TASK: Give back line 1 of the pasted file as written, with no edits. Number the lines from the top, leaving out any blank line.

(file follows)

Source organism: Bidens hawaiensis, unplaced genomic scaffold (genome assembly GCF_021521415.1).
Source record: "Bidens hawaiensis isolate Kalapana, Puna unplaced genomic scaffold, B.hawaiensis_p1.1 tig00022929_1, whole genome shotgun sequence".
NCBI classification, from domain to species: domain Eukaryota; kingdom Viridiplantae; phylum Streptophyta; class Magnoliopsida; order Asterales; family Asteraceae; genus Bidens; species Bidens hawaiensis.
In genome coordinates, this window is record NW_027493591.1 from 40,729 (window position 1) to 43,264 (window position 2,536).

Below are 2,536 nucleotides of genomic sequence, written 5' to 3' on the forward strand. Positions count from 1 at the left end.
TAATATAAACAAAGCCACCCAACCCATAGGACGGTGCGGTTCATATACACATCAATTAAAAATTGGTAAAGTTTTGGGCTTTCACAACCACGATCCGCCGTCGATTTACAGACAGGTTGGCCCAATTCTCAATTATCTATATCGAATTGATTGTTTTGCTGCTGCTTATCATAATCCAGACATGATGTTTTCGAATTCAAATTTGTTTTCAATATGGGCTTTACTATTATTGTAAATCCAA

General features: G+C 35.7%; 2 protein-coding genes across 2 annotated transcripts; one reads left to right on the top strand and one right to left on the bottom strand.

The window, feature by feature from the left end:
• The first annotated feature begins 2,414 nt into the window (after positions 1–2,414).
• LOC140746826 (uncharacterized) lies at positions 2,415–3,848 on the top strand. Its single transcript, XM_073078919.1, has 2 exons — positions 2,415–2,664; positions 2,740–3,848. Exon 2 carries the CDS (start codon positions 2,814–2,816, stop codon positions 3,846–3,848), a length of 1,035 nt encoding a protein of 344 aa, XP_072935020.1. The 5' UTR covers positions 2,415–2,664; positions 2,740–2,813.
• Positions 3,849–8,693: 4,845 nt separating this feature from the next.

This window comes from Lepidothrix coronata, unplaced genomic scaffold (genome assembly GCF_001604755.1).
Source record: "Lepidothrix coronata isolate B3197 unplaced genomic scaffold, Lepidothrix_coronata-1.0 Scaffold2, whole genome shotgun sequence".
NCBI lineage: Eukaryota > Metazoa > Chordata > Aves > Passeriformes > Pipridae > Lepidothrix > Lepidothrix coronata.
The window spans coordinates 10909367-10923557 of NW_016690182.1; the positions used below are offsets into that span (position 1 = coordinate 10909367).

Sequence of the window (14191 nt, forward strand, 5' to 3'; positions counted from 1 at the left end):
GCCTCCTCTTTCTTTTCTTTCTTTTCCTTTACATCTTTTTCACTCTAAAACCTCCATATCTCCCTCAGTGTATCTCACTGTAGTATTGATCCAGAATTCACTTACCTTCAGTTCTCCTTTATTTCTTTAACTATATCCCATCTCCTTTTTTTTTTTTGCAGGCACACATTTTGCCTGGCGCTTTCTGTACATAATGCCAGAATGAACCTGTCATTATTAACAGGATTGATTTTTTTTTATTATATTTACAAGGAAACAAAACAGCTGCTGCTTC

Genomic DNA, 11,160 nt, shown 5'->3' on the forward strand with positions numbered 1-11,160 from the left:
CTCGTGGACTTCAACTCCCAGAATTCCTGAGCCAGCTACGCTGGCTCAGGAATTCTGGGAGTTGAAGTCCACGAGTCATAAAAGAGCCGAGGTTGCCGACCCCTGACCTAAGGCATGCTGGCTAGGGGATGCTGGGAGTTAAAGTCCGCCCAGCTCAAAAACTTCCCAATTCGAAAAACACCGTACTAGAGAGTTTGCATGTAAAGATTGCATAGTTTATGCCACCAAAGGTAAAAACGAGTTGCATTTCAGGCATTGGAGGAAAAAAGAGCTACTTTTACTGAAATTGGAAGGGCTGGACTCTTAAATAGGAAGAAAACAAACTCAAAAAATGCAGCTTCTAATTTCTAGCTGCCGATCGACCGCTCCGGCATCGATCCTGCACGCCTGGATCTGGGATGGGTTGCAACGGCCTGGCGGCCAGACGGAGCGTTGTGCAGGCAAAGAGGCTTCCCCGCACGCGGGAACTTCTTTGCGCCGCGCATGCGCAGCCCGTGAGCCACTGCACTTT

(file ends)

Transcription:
Source organism: Bidens hawaiensis, unplaced genomic scaffold (genome assembly GCF_021521415.1).